Unfortunately sometimes marketing crosses the line into deception. I posted quite a while ago about a marketing campaign where apparently hand-written post-it notes were attached to fake newspapers describing a trainer's work. I've also complained to advertising standards a couple of times about advertising that I think crosses the line. In both cases they didn't agree. One involved paper junk mail for a charity where the envelope implied it contained important personal information and it didn't.
The other was an email that had a subject line that said you had won a prize - in the body of the email it turned out that you hadn't won, you just had an opportunity to enter a competition to win said prize. Now I think that's deception. I wouldn't have read the email if it hadn't been for that lying subject line, and that wasted my time. But advertising standards didn't back me up. Sigh.
I've just had some spam that really pushes the boundary on fibbing, though. It starts out like this:
Hi BrianIt goes on to try to get me to go along to some kind of (apparently free) event including lunch. Now I have never met this person and have certainly not given them my card. This is made doubly clear because I received the mail twice to two different email addresses, one of which isn't on my card. What I don't understand is why the people sending this out think it will encourage me to think positively of someone who is fibbing about knowing me. Sorry, guys, it's a turn off. When marketing crosses the line it ceases to have a positive value. And that's a lesson every business needs to learn.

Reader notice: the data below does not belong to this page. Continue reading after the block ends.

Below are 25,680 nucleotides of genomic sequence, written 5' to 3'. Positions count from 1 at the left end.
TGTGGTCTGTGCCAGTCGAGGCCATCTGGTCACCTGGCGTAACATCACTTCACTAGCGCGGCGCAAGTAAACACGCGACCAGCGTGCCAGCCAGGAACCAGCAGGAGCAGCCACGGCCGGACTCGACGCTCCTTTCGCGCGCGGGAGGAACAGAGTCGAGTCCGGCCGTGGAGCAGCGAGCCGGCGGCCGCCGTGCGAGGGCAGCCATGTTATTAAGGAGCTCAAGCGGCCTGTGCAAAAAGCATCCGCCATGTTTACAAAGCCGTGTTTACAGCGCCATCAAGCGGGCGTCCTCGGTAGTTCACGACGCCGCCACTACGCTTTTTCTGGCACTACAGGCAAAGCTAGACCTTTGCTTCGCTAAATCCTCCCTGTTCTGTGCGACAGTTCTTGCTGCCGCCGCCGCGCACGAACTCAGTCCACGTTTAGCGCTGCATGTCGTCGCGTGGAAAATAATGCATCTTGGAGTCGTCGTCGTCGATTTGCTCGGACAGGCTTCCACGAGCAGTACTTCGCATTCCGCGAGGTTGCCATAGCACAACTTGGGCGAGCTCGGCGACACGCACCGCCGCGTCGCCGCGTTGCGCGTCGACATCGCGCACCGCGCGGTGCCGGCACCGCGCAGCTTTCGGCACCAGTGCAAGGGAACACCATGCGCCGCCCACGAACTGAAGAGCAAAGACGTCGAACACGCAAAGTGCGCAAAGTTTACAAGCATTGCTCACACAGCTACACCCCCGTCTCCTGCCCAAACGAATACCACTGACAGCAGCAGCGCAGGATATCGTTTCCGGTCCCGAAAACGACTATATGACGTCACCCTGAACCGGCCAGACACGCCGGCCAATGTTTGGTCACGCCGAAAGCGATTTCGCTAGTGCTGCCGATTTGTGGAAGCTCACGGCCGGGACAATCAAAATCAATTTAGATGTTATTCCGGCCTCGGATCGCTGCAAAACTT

I had so many business cards in my drawer that
I have put them all in a Rolodex efficiently.
It may have been a while since we met,
sorry I haven’t been in touch sooner.
However, I would like to get you lunch if I may please,
it would be a great opportunity to meet again after
such a long time.